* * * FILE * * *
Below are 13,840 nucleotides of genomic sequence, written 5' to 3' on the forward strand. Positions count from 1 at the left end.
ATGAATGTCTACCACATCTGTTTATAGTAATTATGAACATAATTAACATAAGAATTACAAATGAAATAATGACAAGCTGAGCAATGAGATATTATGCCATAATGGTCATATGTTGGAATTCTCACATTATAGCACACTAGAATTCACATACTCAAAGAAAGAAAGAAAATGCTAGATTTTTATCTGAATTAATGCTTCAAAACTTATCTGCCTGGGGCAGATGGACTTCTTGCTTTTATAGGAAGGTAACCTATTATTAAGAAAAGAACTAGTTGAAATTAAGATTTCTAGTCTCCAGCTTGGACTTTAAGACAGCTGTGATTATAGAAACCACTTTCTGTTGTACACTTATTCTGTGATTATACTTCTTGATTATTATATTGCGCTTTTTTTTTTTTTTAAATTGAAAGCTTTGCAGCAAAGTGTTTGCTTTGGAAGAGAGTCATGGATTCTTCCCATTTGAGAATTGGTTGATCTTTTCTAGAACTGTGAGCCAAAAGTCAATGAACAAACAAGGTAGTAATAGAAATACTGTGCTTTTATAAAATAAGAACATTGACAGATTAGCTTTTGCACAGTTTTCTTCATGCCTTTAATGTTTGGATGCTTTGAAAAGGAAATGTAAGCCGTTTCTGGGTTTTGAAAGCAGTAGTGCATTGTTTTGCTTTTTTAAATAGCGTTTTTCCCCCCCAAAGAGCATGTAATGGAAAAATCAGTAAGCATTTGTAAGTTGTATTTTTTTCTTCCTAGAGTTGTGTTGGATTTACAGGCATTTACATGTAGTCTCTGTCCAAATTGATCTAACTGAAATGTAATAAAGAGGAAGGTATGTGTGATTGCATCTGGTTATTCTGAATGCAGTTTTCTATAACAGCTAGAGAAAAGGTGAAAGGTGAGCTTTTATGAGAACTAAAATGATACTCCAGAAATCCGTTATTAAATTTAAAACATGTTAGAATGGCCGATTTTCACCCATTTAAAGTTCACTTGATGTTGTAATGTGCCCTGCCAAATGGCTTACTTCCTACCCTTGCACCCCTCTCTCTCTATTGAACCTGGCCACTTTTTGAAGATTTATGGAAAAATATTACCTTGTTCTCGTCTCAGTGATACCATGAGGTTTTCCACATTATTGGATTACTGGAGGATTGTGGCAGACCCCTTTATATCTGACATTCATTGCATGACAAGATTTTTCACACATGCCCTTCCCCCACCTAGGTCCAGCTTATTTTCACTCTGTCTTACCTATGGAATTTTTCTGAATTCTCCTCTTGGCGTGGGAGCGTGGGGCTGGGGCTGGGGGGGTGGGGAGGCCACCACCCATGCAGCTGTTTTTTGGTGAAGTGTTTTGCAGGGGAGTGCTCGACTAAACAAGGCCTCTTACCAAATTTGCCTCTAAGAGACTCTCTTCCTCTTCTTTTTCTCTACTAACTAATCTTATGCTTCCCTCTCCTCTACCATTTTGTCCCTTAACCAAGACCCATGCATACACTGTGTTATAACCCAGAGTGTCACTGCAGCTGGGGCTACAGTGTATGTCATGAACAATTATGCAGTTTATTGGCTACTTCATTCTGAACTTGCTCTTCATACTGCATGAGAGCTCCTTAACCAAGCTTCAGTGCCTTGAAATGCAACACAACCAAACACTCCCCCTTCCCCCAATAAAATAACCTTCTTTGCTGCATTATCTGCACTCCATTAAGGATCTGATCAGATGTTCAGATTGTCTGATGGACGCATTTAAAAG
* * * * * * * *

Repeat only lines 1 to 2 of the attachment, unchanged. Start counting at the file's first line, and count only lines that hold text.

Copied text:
Below are 13,840 nucleotides of genomic sequence, written 5' to 3' on the forward strand. Positions count from 1 at the left end.
ATGAATGTCTACCACATCTGTTTATAGTAATTATGAACATAATTAACATAAGAATTACAAATGAAATAATGACAAGCTGAGCAATGAGATATTATGCCATAATGGTCATATGTTGGAATTCTCACATTATAGCACACTAGAATTCACATACTCAAAGAAAGAAAGAAAATGCTAGATTTTTATCTGAATTAATGCTTCAAAACTTATCTGCCTGGGGCAGATGGACTTCTTGCTTTTATAGGAAGGTAACCTATTATTAAGAAAAGAACTAGTTGAAATTAAGATTTCTAGTCTCCAGCTTGGACTTTAAGACAGCTGTGATTATAGAAACCACTTTCTGTTGTACACTTATTCTGTGATTATACTTCTTGATTATTATATTGCGCTTTTTTTTTTTTTTAAATTGAAAGCTTTGCAGCAAAGTGTTTGCTTTGGAAGAGAGTCATGGATTCTTCCCATTTGAGAATTGGTTGATCTTTTCTAGAACTGTGAGCCAAAAGTCAATGAACAAACAAGGTAGTAATAGAAATACTGTGCTTTTATAAAATAAGAACATTGACAGATTAGCTTTTGCACAGTTTTCTTCATGCCTTTAATGTTTGGATGCTTTGAAAAGGAAATGTAAGCCGTTTCTGGGTTTTGAAAGCAGTAGTGCATTGTTTTGCTTTTTTAAATAGCGTTTTTCCCCCCCAAAGAGCATGTAATGGAAAAATCAGTAAGCATTTGTAAGTTGTATTTTTTTCTTCCTAGAGTTGTGTTGGATTTACAGGCATTTACATGTAGTCTCTGTCCAAATTGATCTAACTGAAATGTAATAAAGAGGAAGGTATGTGTGATTGCATCTGGTTATTCTGAATGCAGTTTTCTATAACAGCTAGAGAAAAGGTGAAAGGTGAGCTTTTATGAGAACTAAAATGATACTCCAGAAATCCGTTATTAAATTTAAAACATGTTAGAATGGCCGATTTTCACCCATTTAAAGTTCACTTGATGTTGTAATGTGCCCTGCCAAATGGCTTACTTCCTACCCTTGCACCCCTCTCTCTCTATTGAACCTGGCCACTTTTTGAAGATTTATGGAAAAATATTACCTTGTTCTCGTCTCAGTGATACCATGAGGTTTTCCACATTATTGGATTACTGGAGGATTGTGGCAGACCCCTTTATATCTGACATTCATTGCATGACAAGATTTTTCACACATGCCCTTCCCCCACCTAGGTCCAGCTTATTTTCACTCTGTCTTACCTATGGAATTTTTCTGAATTCTCCTCTTGGCGTGGGAGCGTGGGGCTGGGGCTGGGGGGGTGGGGAGGCCACCACCCATGCAGCTGTTTTTTGGTGAAGTGTTTTGCAGGGGAGTGCTCGACTAAACAAGGCCTCTTACCAAATTTGCCTCTAAGAGACTCTCTTCCTCTTCTTTTTCTCTACTAACTAATCTTATGCTTCCCTCTCCTCTACCATTTTGTCCCTTAACCAAGACCCATGCATACACTGTGTTATAACCCAGAGTGTCACTGCAGCTGGGGCTACAGTGTATGTCATGAACAATTATGCAGTTTATTGGCTACTTCATTCTGAACTTGCTCTTCATACTGCATGAGAGCTCCTTAACCAAGCTTCAGTGCCTTGAAATGCAACACAACCAAACACTCCCCCTTCCCCCAATAAAATAACCTTCTTTGCTGCATTATCTGCACTCCATTAAGGATCTGATCAGATGTTCAGATTGTCTGATGGACGCATTTAAAAG